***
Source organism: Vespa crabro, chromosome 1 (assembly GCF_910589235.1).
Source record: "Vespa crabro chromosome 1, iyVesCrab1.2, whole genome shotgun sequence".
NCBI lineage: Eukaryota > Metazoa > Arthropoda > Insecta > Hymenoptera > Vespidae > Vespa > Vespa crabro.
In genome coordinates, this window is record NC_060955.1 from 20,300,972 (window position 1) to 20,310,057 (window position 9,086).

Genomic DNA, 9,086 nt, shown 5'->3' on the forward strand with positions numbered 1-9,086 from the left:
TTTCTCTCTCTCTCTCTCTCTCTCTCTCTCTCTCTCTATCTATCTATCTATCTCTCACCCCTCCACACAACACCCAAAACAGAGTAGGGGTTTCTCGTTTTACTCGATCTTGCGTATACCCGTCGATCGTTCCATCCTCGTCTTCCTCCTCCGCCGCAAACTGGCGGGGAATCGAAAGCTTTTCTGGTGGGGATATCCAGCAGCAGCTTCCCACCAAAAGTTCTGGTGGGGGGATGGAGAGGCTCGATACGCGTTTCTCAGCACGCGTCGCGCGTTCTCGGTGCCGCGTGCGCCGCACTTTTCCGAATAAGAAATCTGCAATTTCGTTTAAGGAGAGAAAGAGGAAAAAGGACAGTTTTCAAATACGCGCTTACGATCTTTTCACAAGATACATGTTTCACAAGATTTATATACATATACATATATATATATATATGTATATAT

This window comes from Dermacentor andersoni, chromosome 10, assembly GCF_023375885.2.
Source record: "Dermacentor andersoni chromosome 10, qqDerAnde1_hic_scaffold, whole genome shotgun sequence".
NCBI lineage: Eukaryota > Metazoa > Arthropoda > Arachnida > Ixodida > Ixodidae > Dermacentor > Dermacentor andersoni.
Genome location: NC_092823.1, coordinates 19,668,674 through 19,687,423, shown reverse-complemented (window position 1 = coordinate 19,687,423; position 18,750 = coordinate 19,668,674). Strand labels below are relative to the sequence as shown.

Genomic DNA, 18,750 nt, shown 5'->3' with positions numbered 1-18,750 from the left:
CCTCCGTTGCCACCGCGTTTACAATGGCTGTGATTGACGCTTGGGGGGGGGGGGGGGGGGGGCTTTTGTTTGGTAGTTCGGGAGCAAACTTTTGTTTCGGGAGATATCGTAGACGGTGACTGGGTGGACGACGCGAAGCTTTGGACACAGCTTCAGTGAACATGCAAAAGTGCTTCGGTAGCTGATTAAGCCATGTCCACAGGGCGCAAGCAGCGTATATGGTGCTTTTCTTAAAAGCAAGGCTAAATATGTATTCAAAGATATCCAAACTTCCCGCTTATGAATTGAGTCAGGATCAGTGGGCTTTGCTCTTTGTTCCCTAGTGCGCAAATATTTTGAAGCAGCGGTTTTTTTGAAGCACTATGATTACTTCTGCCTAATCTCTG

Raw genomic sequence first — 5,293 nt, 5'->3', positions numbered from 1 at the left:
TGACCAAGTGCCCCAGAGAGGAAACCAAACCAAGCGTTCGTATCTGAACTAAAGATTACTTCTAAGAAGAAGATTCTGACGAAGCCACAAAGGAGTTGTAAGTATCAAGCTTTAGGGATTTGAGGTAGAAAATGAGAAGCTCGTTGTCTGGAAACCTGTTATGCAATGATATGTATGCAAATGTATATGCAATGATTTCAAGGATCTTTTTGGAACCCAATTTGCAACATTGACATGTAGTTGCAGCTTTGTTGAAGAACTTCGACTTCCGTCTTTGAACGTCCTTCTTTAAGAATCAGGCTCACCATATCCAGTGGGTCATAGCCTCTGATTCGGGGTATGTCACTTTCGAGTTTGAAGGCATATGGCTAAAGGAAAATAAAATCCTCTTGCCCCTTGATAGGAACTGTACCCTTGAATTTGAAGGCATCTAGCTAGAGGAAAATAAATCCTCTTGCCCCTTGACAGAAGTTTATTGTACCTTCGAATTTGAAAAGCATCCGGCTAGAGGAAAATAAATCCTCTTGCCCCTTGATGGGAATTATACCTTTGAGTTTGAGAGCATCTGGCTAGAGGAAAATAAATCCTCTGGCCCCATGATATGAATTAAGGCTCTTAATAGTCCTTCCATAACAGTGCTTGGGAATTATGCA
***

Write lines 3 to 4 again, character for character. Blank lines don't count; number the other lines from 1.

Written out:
NCBI lineage: Eukaryota > Metazoa > Arthropoda > Insecta > Hymenoptera > Vespidae > Vespa > Vespa crabro.
In genome coordinates, this window is record NC_060955.1 from 20,300,972 (window position 1) to 20,310,057 (window position 9,086).